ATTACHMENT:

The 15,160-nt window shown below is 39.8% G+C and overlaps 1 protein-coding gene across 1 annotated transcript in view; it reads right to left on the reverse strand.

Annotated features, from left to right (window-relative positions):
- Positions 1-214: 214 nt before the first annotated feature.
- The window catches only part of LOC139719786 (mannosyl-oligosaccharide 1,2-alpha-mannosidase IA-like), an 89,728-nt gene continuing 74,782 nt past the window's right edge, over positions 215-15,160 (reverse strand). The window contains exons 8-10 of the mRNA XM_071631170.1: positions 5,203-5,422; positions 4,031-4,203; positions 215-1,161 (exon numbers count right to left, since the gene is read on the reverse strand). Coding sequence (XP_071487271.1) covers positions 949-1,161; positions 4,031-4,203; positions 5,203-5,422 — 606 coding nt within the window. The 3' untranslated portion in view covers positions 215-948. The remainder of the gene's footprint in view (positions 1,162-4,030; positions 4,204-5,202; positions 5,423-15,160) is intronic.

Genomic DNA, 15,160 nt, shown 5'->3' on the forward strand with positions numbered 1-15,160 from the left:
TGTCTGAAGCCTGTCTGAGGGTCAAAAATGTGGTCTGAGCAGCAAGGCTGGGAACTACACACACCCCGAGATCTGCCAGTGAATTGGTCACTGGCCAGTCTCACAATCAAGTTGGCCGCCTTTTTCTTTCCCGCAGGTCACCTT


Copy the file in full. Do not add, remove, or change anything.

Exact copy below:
The 15,160-nt window shown below is 39.8% G+C and overlaps 1 protein-coding gene across 1 annotated transcript in view; it reads right to left on the reverse strand.

Annotated features, from left to right (window-relative positions):
- Positions 1-214: 214 nt before the first annotated feature.
- The window catches only part of LOC139719786 (mannosyl-oligosaccharide 1,2-alpha-mannosidase IA-like), an 89,728-nt gene continuing 74,782 nt past the window's right edge, over positions 215-15,160 (reverse strand). The window contains exons 8-10 of the mRNA XM_071631170.1: positions 5,203-5,422; positions 4,031-4,203; positions 215-1,161 (exon numbers count right to left, since the gene is read on the reverse strand). Coding sequence (XP_071487271.1) covers positions 949-1,161; positions 4,031-4,203; positions 5,203-5,422 — 606 coding nt within the window. The 3' untranslated portion in view covers positions 215-948. The remainder of the gene's footprint in view (positions 1,162-4,030; positions 4,204-5,202; positions 5,423-15,160) is intronic.

Genomic DNA, 15,160 nt, shown 5'->3' on the forward strand with positions numbered 1-15,160 from the left:
TGTCTGAAGCCTGTCTGAGGGTCAAAAATGTGGTCTGAGCAGCAAGGCTGGGAACTACACACACCCCGAGATCTGCCAGTGAATTGGTCACTGGCCAGTCTCACAATCAAGTTGGCCGCCTTTTTCTTTCCCGCAGGTCACCTT